Something Julia does well here is tell a story when speaking over the process of their project in a way that doesn’t just feel like some facts. This is something I can learn from them, along with how clear and clean cut everything was to follow where my own can be quite messy. 

Cait has a very descriptive and analytical execution in their blog and video when recapping the process of their DA. Everything was connected, fit right in place together, and was the exact information needed. There was feedback, a clear line of trial and error, communication, and it all was pulled back to lectures and outsourced research. To me there was not really anything missing. 

This is something Cait does well in executing and reacting to an audience. It’s factual, easy to understand, and has everything you would want to know. I could learn to be more like this, as I tend to waffle on in blog posts too much which leaves little room for being so detailed and precise. 

Lily’s DA shocked me, for it is something I haven’t seen, nor even thought about how important it can be. They’re focusing on fitness in relation and connection to games, and thus fitness games and reviewing them. Something that is always within the conversation of game culture is fitness and health and Lily’s video and blog described an even flow on how these two things work together. Producing feedback, being expressive and clear over what has been happening in this project. 

Lily knows their stuff, everything made sense, was clear and a very pretty execution. Something I will be taking away from reviewing Lily’s DA is the out of the box thinking, the personal feelings and experiences that correlate and add depth to the analytical stuff.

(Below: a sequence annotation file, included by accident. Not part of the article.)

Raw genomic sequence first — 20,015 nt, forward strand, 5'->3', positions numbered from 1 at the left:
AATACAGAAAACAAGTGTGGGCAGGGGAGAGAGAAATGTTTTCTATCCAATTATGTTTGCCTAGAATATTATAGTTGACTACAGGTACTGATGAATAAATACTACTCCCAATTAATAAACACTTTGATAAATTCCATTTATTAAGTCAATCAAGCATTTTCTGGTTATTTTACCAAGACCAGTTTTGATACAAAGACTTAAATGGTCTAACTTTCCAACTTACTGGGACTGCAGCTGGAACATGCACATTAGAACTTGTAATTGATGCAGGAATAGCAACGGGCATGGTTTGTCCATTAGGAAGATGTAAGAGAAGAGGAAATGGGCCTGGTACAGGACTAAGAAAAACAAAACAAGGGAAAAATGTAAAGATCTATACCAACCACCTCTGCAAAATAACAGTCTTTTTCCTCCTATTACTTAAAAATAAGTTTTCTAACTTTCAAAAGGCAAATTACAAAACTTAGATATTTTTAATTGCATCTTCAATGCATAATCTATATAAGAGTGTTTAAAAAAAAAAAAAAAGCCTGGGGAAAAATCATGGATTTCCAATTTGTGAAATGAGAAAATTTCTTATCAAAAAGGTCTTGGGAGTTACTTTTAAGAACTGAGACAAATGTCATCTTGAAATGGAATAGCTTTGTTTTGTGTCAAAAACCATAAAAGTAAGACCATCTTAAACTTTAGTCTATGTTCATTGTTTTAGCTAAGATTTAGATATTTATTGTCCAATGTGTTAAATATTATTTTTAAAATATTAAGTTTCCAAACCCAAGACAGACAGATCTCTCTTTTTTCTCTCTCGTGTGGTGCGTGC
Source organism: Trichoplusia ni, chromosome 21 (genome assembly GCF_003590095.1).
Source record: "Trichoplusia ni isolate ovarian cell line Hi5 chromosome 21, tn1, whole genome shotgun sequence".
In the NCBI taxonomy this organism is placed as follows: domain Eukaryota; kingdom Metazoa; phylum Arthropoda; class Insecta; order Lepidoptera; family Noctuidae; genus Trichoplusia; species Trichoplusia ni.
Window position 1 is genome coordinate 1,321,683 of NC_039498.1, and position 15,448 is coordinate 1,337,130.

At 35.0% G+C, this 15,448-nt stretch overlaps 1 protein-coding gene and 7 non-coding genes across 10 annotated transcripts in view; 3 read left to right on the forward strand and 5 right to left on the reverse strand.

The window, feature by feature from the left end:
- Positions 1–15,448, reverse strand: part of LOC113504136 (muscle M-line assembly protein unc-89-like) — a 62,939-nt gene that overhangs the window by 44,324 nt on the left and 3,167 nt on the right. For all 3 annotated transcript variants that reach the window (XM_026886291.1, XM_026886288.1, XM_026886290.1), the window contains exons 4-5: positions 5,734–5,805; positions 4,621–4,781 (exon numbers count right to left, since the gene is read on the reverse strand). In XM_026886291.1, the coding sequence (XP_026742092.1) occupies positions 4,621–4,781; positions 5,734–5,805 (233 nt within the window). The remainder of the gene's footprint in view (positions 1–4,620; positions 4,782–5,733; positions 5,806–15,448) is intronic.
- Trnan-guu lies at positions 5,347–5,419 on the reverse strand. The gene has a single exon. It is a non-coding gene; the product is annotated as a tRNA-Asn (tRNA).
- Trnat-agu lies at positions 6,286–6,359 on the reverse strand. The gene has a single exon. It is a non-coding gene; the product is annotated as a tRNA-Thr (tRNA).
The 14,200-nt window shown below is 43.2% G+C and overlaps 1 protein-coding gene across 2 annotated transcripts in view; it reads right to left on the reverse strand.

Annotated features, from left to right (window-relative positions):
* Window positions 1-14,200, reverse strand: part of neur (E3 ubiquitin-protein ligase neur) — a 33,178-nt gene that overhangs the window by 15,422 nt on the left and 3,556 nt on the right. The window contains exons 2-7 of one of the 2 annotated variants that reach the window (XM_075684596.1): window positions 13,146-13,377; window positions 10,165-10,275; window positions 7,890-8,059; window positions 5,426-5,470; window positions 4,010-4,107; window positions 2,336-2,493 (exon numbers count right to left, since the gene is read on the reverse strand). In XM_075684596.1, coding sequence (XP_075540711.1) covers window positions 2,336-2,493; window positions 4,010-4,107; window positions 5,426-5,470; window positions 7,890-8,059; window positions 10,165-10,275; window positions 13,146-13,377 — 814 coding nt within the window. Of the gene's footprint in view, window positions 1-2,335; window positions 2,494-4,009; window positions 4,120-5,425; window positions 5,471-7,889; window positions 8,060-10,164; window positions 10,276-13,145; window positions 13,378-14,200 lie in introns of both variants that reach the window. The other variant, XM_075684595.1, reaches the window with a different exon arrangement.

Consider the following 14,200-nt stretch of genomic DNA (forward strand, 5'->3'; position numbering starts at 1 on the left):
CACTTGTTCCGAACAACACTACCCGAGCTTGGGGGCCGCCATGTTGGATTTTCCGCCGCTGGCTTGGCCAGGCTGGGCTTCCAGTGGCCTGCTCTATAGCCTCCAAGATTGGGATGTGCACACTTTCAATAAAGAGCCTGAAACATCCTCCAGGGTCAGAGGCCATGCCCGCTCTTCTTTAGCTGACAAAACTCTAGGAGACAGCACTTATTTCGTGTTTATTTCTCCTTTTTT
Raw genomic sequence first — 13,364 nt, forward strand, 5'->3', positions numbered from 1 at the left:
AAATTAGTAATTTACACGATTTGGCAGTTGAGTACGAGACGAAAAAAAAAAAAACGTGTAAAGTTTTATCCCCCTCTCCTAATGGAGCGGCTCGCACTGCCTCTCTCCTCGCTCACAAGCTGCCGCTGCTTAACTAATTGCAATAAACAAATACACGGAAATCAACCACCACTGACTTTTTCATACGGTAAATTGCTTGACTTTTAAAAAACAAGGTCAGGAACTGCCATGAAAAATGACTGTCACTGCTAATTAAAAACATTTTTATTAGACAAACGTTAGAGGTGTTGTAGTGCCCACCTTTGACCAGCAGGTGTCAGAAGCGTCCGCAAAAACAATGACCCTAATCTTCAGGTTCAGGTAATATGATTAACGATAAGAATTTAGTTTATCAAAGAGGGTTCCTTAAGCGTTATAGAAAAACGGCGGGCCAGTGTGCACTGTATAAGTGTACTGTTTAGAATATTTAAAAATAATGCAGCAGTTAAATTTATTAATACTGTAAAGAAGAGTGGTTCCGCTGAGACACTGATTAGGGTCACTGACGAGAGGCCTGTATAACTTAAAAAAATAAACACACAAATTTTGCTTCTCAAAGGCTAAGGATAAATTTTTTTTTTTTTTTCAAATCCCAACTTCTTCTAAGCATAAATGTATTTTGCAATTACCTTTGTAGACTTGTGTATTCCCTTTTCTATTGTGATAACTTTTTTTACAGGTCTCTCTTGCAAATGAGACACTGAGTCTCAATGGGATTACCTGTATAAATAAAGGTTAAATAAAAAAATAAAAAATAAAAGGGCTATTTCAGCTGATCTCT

Reviewing your peers is something that I view is important. I know from personal experiences how helpful others perspectives can be in making quality work and I try my best to be helpful myself. 


HR Central. (2018, May 4). HR central. Com.Au. https://hrcentral.com.au/blog/feedback/

Yes More Game Sound Design

Hey, hey!

Here’s the thing, I have spoken a lot about the way the framework of Nostalgia corresponds to Video Game Sound Design but I haven’t really touched on anything else. In this post I will be going deeper in my exploration of frameworks, those being Nostalgia, Aesthetics, and Genre.  


Nostalgia is tightly connected to Pop Culture, in the way that makes it important to extrude that nostalgic tightness within your chest. This is increasingly important to Video Games, and thus Sound Design, in how relevant they are in contemporary Pop Culture. 

“Fenty argues that “video games are places—they are states of being; and because they are stored, unchanging data, they tease with the hope for a possibility of return, if only we can gain access to them.”

A lot of people turn to gaming as escapism from reality, to take a break from their lives and jump into another. Nostalgia is powerful here because over time simple aspects such as Sound Design become ingrained within your mind. You interpret and relate this aspect of game play to those things and when paired with other factors – marketing a new game, merch, other extending parties like perhaps a movie – you pull in an audience. 


Hand in hand with Nostalgia, Aesthetics take such an important play in game sound design. Now, how exactly is music aesthetic? Well, sound is there to enhance the visual experience by adding to it and so by nature the overall aesthetic of the game is needed in context. Imagine playing Animal Crossing without their classic soundtrack but instead one of a horror game. It changes the interpretation, connectivity and experience. 

“Sound design now can use musical software to enhance sound effects in films and music composers to incorporate sound effect recordings. Soundtrack elements now appear to have an “aesthetic” character. Technology has engendered a spatial sonic arena wherein sonic elements have mixed into a sensual and psychological field.” While this is in more relation to films, it applies just as much to Video Games. 


I touched briefly on how changing the soundtrack of a relaxing game to one of horror changes the interpretations, the meaning and the context of the game. This is why genre is important to Sound Design. Much like aesthetics, you can’t just throw some sounds over the top of a visual, it needs to belong.